By Ruma Paul DHAKA (Reuters) – Bangladesh to buy 100,000 tonnes of rice from Myanmar, setting aside a gap over the Rohingya refugee crisis as the government scrambles to overcome shortages of staple foods for the country’s more than 160 million people . High rice prices pose a problem for the Dhaka government, which is stepping up efforts to replenish its depleted reserves after floods last year devastated crops and pushed prices to record highs. Muslim-majority Bangladesh and Buddhist-majority Myanmar have been at odds with the more than 1 million Rohingya Muslim refugees in camps in southern Bangladesh. The vast majority of them fled Myanmar in 2017 from a military-led offensive that UN investigators say was carried out with “genocidal intent,” claims Myanmar denies. Bangladesh will import white rice in a government-to-government deal at $ 485 a ton, including cost, insurance and freight (CIF), said Mosammat Nazmanara Khanum, secretary of the country’s Food Ministry. “Our top priority is to lower rice prices,” Khanum told Reuters on Sunday, adding that the government could buy up to 10 million tonnes, while private traders can buy another 10 million tonnes in the year through June. The agreement will be signed soon and the rice will be delivered in April in phases, he said. Bangladesh is also buying 150,000 tonnes of rice from India’s state-owned company NAFED in a government-to-government deal, while it has issued a series of tenders to buy the grain. “We could buy more rice from India in state-to-state agreements,” Khanum said, adding that the Food Ministry was in talks with several other Indian state agencies. Bangladesh, traditionally the third largest rice producer in the world with around 35 million tonnes annually, uses almost all of its production to feed its people. Often imports are still required to cope with shortages caused by floods or droughts.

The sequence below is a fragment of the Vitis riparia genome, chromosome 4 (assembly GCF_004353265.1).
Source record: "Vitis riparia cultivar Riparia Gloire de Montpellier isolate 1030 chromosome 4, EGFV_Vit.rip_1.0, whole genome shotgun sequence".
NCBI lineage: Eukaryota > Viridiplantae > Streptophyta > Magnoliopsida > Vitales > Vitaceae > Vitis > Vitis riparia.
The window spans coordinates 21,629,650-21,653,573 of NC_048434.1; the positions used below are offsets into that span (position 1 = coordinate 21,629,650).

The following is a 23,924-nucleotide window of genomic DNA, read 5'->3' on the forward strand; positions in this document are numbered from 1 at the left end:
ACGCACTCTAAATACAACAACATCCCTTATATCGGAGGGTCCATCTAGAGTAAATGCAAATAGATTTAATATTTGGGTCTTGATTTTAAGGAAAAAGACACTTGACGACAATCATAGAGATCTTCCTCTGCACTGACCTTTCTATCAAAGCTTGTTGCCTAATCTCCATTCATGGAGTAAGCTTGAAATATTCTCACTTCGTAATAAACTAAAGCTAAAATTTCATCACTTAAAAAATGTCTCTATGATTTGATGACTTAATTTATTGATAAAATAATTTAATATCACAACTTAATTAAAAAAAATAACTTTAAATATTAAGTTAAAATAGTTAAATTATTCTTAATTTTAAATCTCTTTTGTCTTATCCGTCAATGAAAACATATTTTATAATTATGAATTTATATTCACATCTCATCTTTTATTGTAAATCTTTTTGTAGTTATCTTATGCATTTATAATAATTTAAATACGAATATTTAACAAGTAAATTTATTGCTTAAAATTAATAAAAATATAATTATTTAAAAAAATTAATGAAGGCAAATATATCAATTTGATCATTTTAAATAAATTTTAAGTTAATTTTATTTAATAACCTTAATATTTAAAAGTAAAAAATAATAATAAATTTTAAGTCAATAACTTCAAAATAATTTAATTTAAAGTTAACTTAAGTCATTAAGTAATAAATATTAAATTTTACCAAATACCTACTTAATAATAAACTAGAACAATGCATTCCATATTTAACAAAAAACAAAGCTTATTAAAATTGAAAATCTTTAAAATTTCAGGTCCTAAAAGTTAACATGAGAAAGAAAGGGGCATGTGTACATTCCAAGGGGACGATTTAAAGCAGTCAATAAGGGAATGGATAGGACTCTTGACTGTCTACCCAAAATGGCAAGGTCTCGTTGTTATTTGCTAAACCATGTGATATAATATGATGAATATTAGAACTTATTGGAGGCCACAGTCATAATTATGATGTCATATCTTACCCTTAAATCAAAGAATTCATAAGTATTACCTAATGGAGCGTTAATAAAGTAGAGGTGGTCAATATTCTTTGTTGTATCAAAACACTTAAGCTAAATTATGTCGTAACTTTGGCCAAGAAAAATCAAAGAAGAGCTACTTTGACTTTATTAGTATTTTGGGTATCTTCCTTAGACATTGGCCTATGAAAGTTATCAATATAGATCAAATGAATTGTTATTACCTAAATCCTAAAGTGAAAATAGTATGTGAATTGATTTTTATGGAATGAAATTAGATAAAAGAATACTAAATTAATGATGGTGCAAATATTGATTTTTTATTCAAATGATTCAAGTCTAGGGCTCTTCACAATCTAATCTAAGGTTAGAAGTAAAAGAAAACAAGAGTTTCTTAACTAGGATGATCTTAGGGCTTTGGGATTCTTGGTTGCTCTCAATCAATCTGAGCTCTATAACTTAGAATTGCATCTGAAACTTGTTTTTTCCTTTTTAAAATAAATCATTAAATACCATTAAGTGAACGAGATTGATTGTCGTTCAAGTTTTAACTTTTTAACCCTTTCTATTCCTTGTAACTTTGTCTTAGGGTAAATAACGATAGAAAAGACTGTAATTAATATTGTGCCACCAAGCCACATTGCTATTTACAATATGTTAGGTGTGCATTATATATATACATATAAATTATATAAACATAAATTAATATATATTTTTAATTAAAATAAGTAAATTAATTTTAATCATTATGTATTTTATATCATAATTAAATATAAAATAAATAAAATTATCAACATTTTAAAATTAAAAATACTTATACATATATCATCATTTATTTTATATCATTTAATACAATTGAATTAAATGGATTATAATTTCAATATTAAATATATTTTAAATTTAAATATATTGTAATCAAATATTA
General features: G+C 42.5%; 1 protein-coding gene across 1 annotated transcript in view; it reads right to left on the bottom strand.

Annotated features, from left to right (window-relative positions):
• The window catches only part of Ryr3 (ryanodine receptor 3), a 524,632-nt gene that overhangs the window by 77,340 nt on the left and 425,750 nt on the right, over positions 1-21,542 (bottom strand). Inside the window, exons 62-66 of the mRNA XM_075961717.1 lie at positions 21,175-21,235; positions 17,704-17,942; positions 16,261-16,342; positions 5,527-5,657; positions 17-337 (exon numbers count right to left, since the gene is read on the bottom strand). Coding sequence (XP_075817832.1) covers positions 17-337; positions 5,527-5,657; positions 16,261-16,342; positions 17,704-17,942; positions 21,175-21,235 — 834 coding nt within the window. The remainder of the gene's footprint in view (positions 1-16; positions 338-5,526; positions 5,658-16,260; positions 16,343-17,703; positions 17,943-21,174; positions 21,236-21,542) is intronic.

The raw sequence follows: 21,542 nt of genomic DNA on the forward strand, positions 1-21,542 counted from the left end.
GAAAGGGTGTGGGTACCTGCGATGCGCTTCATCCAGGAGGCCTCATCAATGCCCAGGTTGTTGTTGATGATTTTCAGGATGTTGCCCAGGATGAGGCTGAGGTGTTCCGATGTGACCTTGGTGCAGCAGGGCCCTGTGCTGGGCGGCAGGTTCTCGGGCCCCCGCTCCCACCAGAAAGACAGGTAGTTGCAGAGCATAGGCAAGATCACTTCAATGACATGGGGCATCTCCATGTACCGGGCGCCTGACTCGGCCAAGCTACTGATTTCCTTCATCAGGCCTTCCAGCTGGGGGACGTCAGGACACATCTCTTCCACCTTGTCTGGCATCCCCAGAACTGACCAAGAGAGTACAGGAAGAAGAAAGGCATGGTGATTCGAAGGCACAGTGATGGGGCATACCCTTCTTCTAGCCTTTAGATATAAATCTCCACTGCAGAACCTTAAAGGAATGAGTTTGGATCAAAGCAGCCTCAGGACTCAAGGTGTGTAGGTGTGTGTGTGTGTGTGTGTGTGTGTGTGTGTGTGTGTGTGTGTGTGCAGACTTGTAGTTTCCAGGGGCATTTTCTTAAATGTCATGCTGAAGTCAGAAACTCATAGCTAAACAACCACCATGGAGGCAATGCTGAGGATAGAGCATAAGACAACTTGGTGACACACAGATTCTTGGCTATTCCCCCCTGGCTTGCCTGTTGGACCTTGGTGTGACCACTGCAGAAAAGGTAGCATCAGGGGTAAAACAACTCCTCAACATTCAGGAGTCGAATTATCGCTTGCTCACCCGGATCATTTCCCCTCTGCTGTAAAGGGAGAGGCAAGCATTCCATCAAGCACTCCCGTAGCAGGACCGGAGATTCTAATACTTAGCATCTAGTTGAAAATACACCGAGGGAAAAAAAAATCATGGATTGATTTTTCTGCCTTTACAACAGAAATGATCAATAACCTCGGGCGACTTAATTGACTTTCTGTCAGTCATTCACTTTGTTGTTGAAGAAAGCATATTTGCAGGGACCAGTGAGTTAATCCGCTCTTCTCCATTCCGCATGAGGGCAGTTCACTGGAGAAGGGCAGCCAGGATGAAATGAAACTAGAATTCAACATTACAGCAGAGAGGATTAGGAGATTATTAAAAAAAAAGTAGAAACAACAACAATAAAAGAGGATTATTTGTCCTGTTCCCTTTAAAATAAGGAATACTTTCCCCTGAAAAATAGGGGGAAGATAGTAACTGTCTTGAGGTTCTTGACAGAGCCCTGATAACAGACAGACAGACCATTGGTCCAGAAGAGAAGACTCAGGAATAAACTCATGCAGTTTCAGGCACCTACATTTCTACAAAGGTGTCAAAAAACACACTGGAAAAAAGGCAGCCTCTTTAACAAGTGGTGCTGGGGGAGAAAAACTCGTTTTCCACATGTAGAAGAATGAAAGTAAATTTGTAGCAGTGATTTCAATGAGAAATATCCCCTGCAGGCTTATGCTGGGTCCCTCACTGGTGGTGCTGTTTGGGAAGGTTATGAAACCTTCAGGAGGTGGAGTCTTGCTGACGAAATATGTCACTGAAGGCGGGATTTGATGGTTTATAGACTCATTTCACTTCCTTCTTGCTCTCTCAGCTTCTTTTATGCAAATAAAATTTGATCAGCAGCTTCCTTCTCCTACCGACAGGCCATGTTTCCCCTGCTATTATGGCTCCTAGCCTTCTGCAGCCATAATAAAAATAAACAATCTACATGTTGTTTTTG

Disclaimer: Fusion Media wishes to remind you that the data contained on this website is not necessarily accurate or in real time. All CFDs (stocks, indices, futures) and Forex prices are not provided by exchanges but by market makers, so the prices may not be accurate and may differ from the actual market price, which means that prices are indicative and not appropriate for commercial purposes. Therefore, Fusion Media assumes no responsibility for any business losses you may incur as a result of the use of this data. Fusion Media or anyone involved with Fusion Media will accept no responsibility for loss or damage as a result of reliance on the information, including data, quotes, charts, and buy / sell signals contained on this website. Be fully informed about the risks and costs associated with trading financial markets, it is one of the riskiest investment forms possible.